While Petrie and other confidantes try to figure out the strange behavior of their friend, the devil-doctor has Nayland Smith transported all the way to China. Fu acquaints Nayland Smith with the conspiracy and informs him that the only way he can live is to swear allegiance to his former enemy. In contrast to the previous film, this time Lee and Wilmer project a great deal of personal animus toward one another. Nayland Smith succinctly refuses, and the doctor is momentarily piqued, making it clear that he would have preferred to have his old enemy totally submit to him, thus giving Fu a spiritual dominance as well as a physical victory. Given Smith's refusal, Fu announces his plan to execute his enemy at the same hour when the double is hung for murder in England. The English execution goes off without a hitch, and Nayland Smith's friend Petrie is given a strong scene i which to display his grief, since he cannot be sure whether or not an impostor has died.

Fortunately for the English cop, some of his friends send forces to invade Fu Manchu's remote palace. The good guys are able to get into the prison that holds Nayland Smith, the scientist and his daughter. After the heroes beat down various Chinese guards and the American with the strong German accent, they-- escape? No, for some reason they decide to make a show of delivering Nayland Smith up for execution in the palace's central pavilion, right in front of the noses of Fu Manchu and his daughter. Though I got a kick out of Nayland Smith suddenly whipping off his phony bonds and calmly defying Fu, this is a pretty stupid strategy given that the former prisoners are completely outnumbered. Towers, wanting to end the film with yet another big bang, comes up with a way for the good guys to trigger a convenient explosion. They reach safety, but Nayland Smith prophesies that they have not seen the last of Fu Manchu. Given how awful the final two entries in the series were, I imagine most of Fu's fans would probably have preferred that VENGEANCE would have been the last time the villain suffered the tender mercies of Harry Alan Towers.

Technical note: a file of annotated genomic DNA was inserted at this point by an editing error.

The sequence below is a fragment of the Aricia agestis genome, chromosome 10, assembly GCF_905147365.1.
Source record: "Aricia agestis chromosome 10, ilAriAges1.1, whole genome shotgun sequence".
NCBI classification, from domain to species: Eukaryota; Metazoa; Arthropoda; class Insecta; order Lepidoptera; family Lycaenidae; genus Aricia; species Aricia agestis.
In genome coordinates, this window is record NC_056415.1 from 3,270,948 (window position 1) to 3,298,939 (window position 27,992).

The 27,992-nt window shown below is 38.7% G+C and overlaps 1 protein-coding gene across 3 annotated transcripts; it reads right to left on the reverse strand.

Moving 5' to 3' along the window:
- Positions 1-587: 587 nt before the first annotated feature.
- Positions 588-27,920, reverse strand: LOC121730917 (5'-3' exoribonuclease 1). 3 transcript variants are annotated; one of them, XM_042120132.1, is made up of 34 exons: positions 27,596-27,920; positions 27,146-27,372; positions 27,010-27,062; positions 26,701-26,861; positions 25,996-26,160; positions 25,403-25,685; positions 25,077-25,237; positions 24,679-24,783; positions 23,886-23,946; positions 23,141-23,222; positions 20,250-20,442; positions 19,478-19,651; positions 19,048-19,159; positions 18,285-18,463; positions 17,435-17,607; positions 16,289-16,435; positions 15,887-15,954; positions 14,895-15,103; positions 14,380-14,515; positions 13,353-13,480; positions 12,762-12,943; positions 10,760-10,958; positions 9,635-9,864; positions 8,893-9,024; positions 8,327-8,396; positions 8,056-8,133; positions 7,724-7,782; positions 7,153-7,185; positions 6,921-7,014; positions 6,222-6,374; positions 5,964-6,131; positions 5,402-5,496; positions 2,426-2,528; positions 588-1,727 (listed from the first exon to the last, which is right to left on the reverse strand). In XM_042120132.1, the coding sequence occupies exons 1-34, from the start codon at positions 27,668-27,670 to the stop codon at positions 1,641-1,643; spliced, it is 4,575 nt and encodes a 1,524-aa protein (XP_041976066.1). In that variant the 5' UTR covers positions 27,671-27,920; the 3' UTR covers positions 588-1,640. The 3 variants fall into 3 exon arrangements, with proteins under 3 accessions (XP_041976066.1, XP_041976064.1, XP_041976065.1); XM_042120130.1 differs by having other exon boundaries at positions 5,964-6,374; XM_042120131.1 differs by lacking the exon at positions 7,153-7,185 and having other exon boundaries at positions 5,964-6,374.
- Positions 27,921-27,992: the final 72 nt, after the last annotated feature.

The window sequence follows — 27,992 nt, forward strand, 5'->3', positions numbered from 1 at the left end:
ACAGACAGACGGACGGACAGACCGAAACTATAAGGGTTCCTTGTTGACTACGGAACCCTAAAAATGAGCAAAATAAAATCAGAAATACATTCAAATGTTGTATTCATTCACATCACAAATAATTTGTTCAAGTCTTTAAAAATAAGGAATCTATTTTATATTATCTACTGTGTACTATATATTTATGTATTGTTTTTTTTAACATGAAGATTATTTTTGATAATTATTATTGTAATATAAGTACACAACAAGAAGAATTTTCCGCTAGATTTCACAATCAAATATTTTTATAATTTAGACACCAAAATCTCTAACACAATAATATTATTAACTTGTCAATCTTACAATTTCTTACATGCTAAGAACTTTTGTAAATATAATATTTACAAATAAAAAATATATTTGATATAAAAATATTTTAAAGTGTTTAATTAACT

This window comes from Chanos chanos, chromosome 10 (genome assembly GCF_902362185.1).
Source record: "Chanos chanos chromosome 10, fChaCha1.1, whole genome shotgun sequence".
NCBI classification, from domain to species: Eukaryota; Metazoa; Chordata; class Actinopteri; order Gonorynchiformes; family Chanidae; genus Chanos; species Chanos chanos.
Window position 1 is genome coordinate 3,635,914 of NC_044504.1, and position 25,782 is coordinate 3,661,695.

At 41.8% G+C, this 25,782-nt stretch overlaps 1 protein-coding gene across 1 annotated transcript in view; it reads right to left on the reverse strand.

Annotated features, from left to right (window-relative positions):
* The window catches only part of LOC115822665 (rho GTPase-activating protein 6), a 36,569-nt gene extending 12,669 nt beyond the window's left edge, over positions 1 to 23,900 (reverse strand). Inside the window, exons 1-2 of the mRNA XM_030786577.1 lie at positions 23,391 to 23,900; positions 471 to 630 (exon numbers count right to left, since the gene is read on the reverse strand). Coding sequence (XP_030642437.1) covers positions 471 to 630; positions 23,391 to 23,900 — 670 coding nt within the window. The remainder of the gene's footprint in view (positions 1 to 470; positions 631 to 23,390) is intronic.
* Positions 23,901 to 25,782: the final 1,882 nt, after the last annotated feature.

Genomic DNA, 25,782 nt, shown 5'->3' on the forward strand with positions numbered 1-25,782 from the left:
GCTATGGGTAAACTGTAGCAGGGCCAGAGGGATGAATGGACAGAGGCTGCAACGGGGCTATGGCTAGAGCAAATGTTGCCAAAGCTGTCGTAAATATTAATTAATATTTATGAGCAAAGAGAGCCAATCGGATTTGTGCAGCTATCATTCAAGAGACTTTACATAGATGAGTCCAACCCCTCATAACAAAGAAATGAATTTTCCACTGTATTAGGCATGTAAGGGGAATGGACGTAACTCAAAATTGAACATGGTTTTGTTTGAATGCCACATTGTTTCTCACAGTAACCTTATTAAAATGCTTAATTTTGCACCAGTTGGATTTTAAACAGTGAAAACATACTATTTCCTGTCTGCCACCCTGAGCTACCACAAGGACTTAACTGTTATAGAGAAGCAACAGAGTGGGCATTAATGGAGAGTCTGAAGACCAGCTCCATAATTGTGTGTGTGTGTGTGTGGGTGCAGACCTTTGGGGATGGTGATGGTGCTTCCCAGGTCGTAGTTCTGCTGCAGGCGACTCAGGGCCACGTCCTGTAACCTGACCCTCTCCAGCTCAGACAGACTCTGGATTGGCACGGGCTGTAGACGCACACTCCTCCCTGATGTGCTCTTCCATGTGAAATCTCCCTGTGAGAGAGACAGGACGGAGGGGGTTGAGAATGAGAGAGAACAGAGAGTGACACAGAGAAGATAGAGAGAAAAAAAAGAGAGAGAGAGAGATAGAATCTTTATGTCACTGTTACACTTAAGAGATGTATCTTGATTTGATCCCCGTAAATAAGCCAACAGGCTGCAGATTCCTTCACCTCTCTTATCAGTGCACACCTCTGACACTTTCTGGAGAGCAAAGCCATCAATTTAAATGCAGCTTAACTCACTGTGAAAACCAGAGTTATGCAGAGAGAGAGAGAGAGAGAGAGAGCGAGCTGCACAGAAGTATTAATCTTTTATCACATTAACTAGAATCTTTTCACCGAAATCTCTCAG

I note in passing that most of the Towers films, whether they contain marvelous weapons or not, tend to show Fu and his daughter exercising hypnotic powers that verge upon magic, though they are not given a truly marvelous context.